County 16-MAP-5, 9, and 10)
Charles Lusher, pro se, appeals the September 30, 2016,
orders of the Circuit Court of Cabell County dismissing his
appeal from a September 13, 2016, order of the Municipal
Court of Huntington, West Virginia, fining him a total of
$685, plus court costs, with regard to citations for using
his cell phone while driving and failing to stop his vehicle
at the location that the police officer instructed.
Respondent City of Huntington ("City"), by counsel
Scott Damron and Ericka B. Hernandez, filed a summary
response in support of the circuit court's order.
Petitioner filed a reply.
Court has considered the parties' briefs and the record
on appeal. The facts and legal arguments are adequately
presented, and the decisional process would not be
significantly aided by oral argument. Upon consideration of
the standard of review, the briefs, and the record presented,
the Court finds no substantial question of law and no
prejudicial error. For these reasons, a memorandum decision
affirming the circuit court's order is appropriate under
Rule 21 of the Rules of Appellate Procedure.
about February 11, 2016, petitioner was issued a citation for
using his cell phone while driving and failing to stop at the
location that the police officer instructed. On May 24, 2016,
petitioner appeared in the Municipal Court of Huntington,
West Virginia, where he was found guilty and fined $685.
Thereafter, the parties disagreed regarding the proper
procedure for appealing the municipal court's judgment to
the Circuit Court of Cabell County. According to the City,
such appeals must be filed with the municipal court clerk,
who then transmits the appeal to the circuit court
clerk. Petitioner counters that municipal court
appeals have to be filed directly with the circuit court
petitioner's appeal from the municipal court's
judgment was docketed three times by the circuit court clerk:
as Case Nos. 16-MAP-5, 9, and 10. In No. 16-MAP-5, at a June
28, 2016, hearing, the circuit court remanded the case to the
municipal court to allow the parties to "figure it
out" so that petitioner could file a proper appeal.
Pursuant to the circuit court's July 6, 2016, remand
order, the municipal court held a hearing on September 13,
2016, and re-imposed petitioner's fine, plus court costs.
Petitioner posted a $685 appeal bond, and the municipal court
clerk transmitted the paperwork to the circuit court clerk to
initiate Case No. 16-MAP-9.
16-MAP-9, the circuit court set a hearing for September 29,
2016. Petitioner filed an "emergency" motion to
dismiss No. 16-MAP-9 on September 23, 2016, because he
maintained that his appeal had to be directly filed with the
circuit court clerk. In his motion, petitioner acknowledged
that he "was notified" of the September 29, 2016,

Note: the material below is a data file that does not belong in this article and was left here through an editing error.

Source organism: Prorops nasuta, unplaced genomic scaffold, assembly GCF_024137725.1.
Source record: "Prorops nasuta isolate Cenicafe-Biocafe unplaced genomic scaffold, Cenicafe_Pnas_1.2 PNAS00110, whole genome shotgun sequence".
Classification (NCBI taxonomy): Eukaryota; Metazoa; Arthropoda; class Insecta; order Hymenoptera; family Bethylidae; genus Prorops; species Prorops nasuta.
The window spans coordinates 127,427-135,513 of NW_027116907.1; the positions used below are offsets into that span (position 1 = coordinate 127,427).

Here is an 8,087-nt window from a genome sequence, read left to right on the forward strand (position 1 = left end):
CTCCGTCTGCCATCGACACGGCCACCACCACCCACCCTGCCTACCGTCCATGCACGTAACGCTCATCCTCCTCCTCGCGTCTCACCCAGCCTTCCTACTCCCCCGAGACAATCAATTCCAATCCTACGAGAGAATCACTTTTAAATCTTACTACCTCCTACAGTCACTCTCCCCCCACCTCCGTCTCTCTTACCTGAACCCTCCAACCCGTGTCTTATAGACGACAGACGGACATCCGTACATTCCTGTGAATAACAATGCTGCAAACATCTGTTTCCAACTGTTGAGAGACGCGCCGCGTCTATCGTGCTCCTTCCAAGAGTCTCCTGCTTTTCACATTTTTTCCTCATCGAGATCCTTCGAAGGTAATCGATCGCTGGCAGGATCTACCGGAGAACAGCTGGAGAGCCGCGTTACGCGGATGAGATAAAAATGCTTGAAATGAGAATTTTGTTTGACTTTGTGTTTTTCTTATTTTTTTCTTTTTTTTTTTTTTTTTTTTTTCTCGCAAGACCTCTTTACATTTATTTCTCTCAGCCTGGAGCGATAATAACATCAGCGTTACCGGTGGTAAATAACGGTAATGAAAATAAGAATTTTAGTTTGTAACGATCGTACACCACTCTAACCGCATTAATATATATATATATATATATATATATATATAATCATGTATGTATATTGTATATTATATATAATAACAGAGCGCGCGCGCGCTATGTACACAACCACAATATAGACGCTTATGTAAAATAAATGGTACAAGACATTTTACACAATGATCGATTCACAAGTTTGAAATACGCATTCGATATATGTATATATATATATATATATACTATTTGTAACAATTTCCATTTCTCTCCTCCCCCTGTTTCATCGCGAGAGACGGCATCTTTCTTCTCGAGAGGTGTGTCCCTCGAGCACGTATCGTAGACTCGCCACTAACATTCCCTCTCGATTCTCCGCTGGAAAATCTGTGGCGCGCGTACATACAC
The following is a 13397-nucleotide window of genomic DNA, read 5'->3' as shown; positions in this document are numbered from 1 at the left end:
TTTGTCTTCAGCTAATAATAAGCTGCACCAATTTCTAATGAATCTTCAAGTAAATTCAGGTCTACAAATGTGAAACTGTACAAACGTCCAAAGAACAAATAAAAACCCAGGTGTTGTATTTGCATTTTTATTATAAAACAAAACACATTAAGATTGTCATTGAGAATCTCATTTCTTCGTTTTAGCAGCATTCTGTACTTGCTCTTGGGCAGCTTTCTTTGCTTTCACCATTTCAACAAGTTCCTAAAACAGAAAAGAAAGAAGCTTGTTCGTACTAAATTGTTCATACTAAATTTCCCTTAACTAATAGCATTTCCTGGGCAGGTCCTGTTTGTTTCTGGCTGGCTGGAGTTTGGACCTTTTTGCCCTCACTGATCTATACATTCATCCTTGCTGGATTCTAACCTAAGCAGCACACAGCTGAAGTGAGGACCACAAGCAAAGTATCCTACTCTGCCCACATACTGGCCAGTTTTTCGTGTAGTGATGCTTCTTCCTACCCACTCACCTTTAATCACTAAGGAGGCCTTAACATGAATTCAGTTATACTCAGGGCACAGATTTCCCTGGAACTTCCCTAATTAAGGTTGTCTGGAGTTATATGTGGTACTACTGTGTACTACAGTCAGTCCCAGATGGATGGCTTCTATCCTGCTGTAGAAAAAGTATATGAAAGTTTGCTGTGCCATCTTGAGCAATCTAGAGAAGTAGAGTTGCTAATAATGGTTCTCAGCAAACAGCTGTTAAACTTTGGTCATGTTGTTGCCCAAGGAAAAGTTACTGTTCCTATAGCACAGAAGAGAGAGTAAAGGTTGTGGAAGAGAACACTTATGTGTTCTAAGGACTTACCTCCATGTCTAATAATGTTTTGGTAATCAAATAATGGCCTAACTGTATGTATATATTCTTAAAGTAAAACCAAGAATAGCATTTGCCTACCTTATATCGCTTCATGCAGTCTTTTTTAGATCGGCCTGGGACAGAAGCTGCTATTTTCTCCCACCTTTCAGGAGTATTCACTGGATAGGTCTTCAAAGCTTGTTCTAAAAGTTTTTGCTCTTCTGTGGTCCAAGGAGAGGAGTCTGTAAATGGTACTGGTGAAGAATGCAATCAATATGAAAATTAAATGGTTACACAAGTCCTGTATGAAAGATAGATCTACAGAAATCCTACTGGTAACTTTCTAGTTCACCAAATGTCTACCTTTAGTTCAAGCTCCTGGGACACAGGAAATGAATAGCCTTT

hearing. On September 28, 2016, petitioner filed an appeal
from the municipal court in No. 16-MAP-10. Petitioner failed
to appear at the September 29, 2016, hearing. Accordingly, by
separate orders entered on September 30, 2016, the circuit
court dismissed petitioner's appeal in each of the three
cases (Nos. 16-MAP-5, 9, and 10) finding that he "no
longer wishes to prosecute this matter." Petitioner now
appeals the circuit court's September 30, 2016, orders
dismissing his appeal from the municipal court's
reverse a circuit court's order dismissing a case for a
failure to prosecute "only where there is a clear
showing of an abuse of discretion." Caruso v.
Pearce, 223 W.Va. 544, 547, 678 S.E.2d 50, 53 (2009)
(quoting Dimon v. Mansy, 198 W.Va. 40, 46, 479
S.E.2d 339, 345 (1996)).
appeal, petitioner contends that he was guilty of neither the
use of his cell phone while driving nor a failure to stop at
the location that the officer instructed. The City counters
that we have no need to address the merits of
petitioner's case because the circuit court properly
dismissed his appeal from the municipal court's judgment
for a failure to prosecute. We agree with the City.
does not dispute that he received notice of the September 29,
2016, hearing that was held in No. 16-MAP-9. In addition,
petitioner filed his "emergency" motion to dismiss
on September 23, 2016, in No. 16-MAP-9, wherein he
acknowledged receiving notice of that hearing. The September
29, 2016, hearing presented petitioner with the opportunity
to explain why the circuit court should dismiss No. 16-MAP-9
and allow him to proceed with No. 16-MAP-10 despite the
City's argument that the latter appeal was improperly
filed. Therefore, because petitioner fails to explain why he
did not appear for that hearing, we conclude that the circuit
court properly dismissed petitioner's appeal for a
failure to prosecute.
foregoing reasons, we affirm the circuit court's
September 30, 2016, orders dismissing petitioner's appeal
from the municipal court's September 13, 2016, order.
CONCURRED IN BY: Chief Justice Allen H. Loughry, Justice
Robin Jean Davis, Justice Margaret L. Workman, Justice Menis
E. Ketchum, Justice Elizabeth D. Walker